Written by Lissa Bryan Tudor nobles were taught from birth that God had chosen them to fill a particular station in life as a part of the Great Chain of Being. Part of their duty to their station was dressing appropriately for their rank. From the linen they wore to the jewels that adorned their person, every aspect of their attire had to properly reflect their position in life.
Written by Rebecca Larson In my previous post about Sir Henry Seymour, I briefly mentioned another sister called Dorothy. As far as all the living Seymour siblings go it is Henry and Dorothy that we know very little about. When I decided to write an article the lesser known Seymour daughter I hoped that I could come across something that had never been published about her - that I would find some contemporary evidence that would give a glimpse at who she was as a person. [More]
Written by Rebecca Larson While this should not be considered an in-depth research of the time period (as that would take the time to write another book), this should be seen as a way to follow Jane Seymour's rise as the other lady in Henry VIII's life, just before the execution of Anne Boleyn. In this article I follow the trail of gossip through Imperial ambassador, Eustace Chapuys as well as a letter from Henry to Jane, up to December 1536, when it is suspected that Jane [More]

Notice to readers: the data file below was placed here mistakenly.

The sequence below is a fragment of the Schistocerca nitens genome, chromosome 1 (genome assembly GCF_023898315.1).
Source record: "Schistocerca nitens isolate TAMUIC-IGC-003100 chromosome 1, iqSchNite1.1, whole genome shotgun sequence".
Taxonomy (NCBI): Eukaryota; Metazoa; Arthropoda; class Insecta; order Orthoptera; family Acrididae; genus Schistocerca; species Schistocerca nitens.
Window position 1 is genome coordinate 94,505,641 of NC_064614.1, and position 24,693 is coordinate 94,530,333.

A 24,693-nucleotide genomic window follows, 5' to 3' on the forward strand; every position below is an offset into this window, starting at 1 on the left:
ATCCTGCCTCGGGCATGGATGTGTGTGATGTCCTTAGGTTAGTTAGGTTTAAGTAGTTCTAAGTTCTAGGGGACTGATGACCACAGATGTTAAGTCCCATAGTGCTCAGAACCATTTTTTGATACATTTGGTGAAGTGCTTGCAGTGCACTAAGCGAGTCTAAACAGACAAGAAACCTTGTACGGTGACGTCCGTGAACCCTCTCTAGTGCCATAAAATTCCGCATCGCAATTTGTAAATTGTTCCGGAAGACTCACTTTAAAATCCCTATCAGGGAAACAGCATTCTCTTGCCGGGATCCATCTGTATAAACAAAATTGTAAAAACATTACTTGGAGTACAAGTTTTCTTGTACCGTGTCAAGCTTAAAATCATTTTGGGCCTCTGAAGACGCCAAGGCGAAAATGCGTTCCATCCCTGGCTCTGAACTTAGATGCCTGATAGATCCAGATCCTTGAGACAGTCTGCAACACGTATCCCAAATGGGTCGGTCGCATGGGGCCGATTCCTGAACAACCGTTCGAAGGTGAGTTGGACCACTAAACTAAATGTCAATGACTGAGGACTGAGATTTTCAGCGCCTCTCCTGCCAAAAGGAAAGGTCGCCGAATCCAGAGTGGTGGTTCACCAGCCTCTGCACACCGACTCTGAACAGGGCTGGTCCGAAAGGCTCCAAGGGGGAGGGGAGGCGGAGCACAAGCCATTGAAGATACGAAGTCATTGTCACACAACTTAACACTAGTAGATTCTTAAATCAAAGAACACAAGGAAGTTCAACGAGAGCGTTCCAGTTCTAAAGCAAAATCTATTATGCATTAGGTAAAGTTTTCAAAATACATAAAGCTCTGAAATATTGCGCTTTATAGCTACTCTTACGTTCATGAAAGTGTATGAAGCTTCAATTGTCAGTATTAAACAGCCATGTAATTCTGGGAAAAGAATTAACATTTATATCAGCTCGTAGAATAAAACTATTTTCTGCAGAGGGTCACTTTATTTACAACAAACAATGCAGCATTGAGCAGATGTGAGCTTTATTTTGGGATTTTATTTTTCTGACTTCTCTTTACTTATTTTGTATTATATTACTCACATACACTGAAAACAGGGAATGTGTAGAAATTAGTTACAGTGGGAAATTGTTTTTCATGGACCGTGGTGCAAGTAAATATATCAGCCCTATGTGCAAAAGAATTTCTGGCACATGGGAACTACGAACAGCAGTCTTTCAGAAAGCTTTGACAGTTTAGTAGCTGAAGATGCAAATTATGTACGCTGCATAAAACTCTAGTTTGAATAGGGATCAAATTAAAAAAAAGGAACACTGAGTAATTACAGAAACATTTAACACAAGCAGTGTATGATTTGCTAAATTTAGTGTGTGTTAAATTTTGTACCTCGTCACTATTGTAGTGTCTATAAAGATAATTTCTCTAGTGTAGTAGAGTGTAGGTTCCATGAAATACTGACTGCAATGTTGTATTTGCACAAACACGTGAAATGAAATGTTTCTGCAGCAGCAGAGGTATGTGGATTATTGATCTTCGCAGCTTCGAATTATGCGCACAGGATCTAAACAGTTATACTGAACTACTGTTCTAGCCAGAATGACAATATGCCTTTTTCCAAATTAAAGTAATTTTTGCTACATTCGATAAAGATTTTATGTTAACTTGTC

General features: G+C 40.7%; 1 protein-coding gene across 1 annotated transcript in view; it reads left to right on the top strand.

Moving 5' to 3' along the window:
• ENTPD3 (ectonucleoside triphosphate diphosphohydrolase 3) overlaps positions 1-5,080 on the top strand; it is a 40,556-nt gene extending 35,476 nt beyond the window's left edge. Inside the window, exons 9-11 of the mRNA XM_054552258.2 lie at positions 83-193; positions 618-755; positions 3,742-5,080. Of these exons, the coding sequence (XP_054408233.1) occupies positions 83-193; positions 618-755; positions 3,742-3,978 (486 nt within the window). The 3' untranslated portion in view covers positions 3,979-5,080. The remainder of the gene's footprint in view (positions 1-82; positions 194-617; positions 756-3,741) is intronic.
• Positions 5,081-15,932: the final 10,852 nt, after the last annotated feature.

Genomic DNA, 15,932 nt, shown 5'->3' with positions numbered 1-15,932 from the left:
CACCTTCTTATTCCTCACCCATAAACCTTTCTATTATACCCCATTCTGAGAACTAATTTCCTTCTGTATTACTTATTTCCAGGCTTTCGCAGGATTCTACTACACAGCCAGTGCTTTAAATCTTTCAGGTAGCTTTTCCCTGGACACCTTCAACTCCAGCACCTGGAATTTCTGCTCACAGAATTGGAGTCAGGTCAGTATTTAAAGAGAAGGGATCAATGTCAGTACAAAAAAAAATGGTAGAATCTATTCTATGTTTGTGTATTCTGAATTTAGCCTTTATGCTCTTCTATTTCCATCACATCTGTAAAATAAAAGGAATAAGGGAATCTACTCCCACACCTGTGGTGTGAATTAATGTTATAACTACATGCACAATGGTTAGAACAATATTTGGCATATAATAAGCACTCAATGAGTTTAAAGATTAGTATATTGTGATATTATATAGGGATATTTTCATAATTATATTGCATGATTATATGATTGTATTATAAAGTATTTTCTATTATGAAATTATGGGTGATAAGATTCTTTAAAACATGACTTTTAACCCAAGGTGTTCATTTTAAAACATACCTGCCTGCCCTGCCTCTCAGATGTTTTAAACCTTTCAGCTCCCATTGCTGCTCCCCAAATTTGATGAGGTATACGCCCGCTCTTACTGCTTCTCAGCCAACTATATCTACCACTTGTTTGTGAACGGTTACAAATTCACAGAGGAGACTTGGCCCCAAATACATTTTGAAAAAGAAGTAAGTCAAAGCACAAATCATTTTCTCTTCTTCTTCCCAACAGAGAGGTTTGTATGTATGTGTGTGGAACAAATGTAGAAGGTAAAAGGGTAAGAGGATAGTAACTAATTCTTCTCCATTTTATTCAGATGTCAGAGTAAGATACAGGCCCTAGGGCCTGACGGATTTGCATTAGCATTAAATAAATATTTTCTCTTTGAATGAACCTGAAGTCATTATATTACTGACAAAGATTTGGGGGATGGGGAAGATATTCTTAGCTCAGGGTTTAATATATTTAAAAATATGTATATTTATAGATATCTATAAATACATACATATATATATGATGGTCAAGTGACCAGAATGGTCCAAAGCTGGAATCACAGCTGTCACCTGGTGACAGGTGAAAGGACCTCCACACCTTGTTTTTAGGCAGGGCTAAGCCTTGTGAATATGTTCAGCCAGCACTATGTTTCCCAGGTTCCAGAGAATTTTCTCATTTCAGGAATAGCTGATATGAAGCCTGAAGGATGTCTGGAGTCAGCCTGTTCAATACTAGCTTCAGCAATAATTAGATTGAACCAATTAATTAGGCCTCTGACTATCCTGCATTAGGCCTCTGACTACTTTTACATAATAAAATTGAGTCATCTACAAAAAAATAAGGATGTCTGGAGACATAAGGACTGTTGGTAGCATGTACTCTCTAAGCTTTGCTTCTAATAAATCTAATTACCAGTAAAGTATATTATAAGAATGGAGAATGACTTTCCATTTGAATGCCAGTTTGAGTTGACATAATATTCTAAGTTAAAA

Katherine of Aragon Anne Boleyn Jane Seymour Anne of Cleves Katheryn Howard Kateryn [More]
Jane Seymour Character Study Guest Post by Hunter S. Jones When I began thinking of what I could write about the Tudor era. I wanted to write a story unlike anything I had ever read before. The artistic seed was there, but what would trigger the growth of a concept which led to Phoenix Rising? Let's examine Jane Seymour. What do we know of Jane Seymour, really know of her? She was the daughter of Sir John Seymour and Margery Wentworth. Jane was the oldest daughter of ten [More]
Described by Polydore Vergil as "A woman of the utmost charm both in appearance and character" and Sir John Russell as, "the fairest of all his wives". Eustace Chapuys described Jane as "of middle stature and no great beauty". Jane was of a natural sweet-nature, unlike her predecessor Anne Boleyn and had also been considered virtuous. Before you continue reading, if you'd prefer, you can listen to a supplemental podcast I made about Jane with the help of Matthew [More]